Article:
Changing the World One Story at a Time
Journalists inform society and even act as change agents in certain fields. The basis of all areas of journalism is telling a story well. Journalists must use writing and multimedia storytelling talents on multiple platforms, including blogging, online reporting, social media, which expands their audience immensely. To satisfy the constant need for news and information, this program equips students with the ability to gather, package and produce concise multimedia content.
What Will I Learn?
- Report, write, edit and produce an unbiased story
- Blogging, social media, and developing digital content
- Produce news and sports content for television, radio and other various platforms
- Interviewing, announcing and live reporting techniques
- Multimedia storytelling using images and video content
- Building an organization's image, campaign development, and managing internal and/or external relations
Internships offer students in the School of Communication an important opportunity for supervised learning in a professional setting. Students benefit by gaining valuable insight into the careers and job tasks of professionals in their major, by enriching their learning experience through observing first-hand the practical application of classroom theories and concepts, and by gaining vital professional contacts with professionals in their major. Internships may be earned in journalism, and three credit hours are offered for students who successfully complete the internship over the course of one semester.
Each year the USM Foundation awards over $20,000 in scholarship funds geared toward students majoring in the School of Communication. Using the Golden Opportunities (GO) Scholarship and Competitive Programs Application System, students can easily search, review requirements, apply and accept awards for available scholarship opportunities. Apply for scholarships through the GO system.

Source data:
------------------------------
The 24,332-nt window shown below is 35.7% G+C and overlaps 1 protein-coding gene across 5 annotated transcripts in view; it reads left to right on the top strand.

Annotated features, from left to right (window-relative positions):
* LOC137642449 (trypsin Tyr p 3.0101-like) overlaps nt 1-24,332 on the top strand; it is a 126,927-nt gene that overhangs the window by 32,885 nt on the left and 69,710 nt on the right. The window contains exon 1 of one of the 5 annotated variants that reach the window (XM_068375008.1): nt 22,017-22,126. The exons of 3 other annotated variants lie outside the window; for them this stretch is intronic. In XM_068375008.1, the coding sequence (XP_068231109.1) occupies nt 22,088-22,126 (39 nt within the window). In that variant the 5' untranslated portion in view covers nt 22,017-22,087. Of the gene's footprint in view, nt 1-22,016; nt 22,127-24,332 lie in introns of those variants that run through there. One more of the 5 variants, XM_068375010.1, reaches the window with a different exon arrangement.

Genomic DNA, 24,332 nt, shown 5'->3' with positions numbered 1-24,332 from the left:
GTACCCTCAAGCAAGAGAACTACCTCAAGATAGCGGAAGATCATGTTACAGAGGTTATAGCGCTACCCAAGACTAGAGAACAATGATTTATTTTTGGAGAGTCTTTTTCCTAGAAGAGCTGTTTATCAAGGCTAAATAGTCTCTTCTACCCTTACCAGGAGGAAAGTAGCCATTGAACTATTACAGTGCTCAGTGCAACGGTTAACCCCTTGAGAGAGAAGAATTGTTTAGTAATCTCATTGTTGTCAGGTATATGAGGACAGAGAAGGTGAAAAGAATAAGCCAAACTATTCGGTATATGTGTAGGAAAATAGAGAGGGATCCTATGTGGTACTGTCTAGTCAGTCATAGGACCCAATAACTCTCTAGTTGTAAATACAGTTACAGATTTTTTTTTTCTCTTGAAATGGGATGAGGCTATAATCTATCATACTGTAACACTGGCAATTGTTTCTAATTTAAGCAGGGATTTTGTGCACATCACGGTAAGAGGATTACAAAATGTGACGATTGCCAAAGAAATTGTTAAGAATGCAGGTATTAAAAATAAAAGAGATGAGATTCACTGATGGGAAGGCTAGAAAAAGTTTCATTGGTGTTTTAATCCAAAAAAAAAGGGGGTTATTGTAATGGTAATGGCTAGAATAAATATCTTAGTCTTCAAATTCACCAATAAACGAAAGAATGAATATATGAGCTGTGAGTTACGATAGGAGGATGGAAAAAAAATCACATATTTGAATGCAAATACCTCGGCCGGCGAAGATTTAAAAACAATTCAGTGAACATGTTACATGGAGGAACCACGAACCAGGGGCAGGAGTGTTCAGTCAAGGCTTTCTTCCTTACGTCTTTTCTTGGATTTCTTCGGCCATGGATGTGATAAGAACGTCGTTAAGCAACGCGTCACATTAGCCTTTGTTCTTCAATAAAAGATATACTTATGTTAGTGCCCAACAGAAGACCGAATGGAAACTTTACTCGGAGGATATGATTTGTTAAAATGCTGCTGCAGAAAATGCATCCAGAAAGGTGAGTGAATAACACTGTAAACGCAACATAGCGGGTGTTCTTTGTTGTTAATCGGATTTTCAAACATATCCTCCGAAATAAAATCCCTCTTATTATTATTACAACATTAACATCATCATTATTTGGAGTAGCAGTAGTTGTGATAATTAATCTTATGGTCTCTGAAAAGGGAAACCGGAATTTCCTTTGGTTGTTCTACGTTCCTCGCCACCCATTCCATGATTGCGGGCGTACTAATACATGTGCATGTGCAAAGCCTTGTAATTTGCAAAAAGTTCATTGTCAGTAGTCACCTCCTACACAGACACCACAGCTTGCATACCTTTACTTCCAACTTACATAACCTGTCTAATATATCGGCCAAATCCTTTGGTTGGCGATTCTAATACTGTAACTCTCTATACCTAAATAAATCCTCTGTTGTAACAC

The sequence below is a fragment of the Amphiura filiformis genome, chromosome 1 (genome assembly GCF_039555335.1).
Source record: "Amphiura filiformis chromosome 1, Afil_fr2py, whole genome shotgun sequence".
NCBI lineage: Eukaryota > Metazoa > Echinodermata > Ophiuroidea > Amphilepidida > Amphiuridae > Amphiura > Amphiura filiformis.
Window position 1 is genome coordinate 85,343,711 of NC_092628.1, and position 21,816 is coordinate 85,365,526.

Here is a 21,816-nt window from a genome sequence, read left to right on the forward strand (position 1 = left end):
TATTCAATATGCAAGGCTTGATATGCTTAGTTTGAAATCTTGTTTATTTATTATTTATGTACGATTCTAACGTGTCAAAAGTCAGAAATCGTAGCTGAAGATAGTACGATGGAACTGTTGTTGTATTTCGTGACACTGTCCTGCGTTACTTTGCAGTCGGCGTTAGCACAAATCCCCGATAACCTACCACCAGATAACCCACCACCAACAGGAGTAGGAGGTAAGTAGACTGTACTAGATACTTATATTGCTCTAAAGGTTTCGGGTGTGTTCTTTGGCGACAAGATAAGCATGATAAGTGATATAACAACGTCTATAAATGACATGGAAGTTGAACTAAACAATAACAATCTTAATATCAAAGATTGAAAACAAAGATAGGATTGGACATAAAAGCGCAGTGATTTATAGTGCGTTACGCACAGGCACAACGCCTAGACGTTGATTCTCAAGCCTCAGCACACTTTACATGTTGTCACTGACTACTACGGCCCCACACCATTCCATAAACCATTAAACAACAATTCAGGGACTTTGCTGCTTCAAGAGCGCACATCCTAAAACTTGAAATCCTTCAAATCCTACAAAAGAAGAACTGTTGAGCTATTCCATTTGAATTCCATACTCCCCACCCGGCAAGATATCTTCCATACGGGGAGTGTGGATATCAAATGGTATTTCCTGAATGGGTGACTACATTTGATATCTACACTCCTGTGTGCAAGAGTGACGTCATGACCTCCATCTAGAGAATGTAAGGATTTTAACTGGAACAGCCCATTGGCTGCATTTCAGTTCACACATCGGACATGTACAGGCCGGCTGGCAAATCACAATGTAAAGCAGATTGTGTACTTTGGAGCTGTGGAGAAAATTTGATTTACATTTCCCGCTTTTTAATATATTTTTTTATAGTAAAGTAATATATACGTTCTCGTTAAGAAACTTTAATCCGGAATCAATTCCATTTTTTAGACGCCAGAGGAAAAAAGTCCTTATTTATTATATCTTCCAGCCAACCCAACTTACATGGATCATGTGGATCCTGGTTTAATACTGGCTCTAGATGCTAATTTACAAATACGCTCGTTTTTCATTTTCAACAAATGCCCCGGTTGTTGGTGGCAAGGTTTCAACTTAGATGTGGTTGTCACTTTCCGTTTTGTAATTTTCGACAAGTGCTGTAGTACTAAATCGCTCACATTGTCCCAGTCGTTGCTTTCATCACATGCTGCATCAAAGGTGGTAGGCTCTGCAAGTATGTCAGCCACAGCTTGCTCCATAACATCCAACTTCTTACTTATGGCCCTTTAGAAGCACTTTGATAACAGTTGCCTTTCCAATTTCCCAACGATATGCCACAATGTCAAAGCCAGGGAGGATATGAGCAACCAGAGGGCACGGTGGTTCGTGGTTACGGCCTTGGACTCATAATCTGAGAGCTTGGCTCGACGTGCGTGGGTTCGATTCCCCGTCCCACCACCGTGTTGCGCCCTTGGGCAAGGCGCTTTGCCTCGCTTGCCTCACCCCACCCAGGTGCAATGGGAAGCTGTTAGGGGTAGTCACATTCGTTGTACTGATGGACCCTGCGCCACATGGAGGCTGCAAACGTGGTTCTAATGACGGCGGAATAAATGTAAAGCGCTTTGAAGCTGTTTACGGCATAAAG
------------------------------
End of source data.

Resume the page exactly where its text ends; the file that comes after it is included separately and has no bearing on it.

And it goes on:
On British Studies, London becomes the students' classroom as they experience their subject first-hand and conduct research supervised by their professor. Students become mobile journalist, compiling a body of work online to develop practical, academic and technology skills in one of Europe’s most exciting cities. Lectures and behind-the-scenes tours give an insider’s perspective of the rapidly changing industry and its stark differences from American journalism. Students analyze Britain’s news coverage – print and broadcast – its public relations practices, advertising policies, and the pros and cons of each in four nonstop weeks each summer. Join in the fun!
Because of the ever growing digital nature of the journalism field, it is imperative that students learn with technology that they will use in their professional career. Therefore, all students must have a MAC laptop for the program. Laptop requirements specific to the journalism degree can be found on the School of Communication website.
Your success is our success.
Whether working with students on class projects or honors theses, team projects or student groups, advising or chatting when we run into you on campus, we take the time to get to know our students. All of the faculty in the School are active in research projects and creative endeavors, balancing disciplinary leadership positions, and serving the university in important ways, but we always find time to help students. Your success is our success.
- Reporters, Editors, Writers, and Bloggers
- Event manager, public relations specialist
- Communications Director
- Multimedia Reporter, Producer
- David McRaney, 2007
- Teresa Collier, 1986
Director of News and Public Affairs, Mississippi Public Broadcasting
- Ted Jackson, 1984
Photojournalist, New Orleans Times-Picayune
- Rachel Quinlivan West, 2004
Senior Editor/Brand Leader, Time Inc. Books
- Ali Holston, 2011
Producer, CNN, Atlanta, GA
- Charles Bishop "Chuck" Scarborough III, 1969
Anchor, WNBC New York